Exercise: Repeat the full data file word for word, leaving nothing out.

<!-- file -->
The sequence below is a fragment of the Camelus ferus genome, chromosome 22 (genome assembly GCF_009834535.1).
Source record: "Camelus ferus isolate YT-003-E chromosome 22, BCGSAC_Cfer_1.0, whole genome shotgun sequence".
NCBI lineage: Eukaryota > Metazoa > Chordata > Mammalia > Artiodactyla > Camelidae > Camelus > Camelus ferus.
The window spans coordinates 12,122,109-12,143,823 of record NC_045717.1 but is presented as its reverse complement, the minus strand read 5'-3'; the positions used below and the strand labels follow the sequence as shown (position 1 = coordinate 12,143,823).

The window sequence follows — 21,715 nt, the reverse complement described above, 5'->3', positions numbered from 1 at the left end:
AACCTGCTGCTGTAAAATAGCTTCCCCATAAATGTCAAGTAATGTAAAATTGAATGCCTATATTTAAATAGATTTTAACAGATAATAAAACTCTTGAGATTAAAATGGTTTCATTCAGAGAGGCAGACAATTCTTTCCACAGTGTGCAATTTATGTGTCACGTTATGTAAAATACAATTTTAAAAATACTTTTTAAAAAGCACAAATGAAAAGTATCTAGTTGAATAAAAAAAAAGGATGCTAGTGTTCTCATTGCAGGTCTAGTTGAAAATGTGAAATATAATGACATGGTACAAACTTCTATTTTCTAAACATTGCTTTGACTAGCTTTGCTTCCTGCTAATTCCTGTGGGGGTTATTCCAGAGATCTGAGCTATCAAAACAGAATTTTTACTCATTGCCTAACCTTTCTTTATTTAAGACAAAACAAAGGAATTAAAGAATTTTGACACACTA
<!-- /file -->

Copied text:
The sequence below is a fragment of the Camelus ferus genome, chromosome 22 (genome assembly GCF_009834535.1).
Source record: "Camelus ferus isolate YT-003-E chromosome 22, BCGSAC_Cfer_1.0, whole genome shotgun sequence".
NCBI lineage: Eukaryota > Metazoa > Chordata > Mammalia > Artiodactyla > Camelidae > Camelus > Camelus ferus.
The window spans coordinates 12,122,109-12,143,823 of record NC_045717.1 but is presented as its reverse complement, the minus strand read 5'-3'; the positions used below and the strand labels follow the sequence as shown (position 1 = coordinate 12,143,823).

The window sequence follows — 21,715 nt, the reverse complement described above, 5'->3', positions numbered from 1 at the left end:
AACCTGCTGCTGTAAAATAGCTTCCCCATAAATGTCAAGTAATGTAAAATTGAATGCCTATATTTAAATAGATTTTAACAGATAATAAAACTCTTGAGATTAAAATGGTTTCATTCAGAGAGGCAGACAATTCTTTCCACAGTGTGCAATTTATGTGTCACGTTATGTAAAATACAATTTTAAAAATACTTTTTAAAAAGCACAAATGAAAAGTATCTAGTTGAATAAAAAAAAAGGATGCTAGTGTTCTCATTGCAGGTCTAGTTGAAAATGTGAAATATAATGACATGGTACAAACTTCTATTTTCTAAACATTGCTTTGACTAGCTTTGCTTCCTGCTAATTCCTGTGGGGGTTATTCCAGAGATCTGAGCTATCAAAACAGAATTTTTACTCATTGCCTAACCTTTCTTTATTTAAGACAAAACAAAGGAATTAAAGAATTTTGACACACTA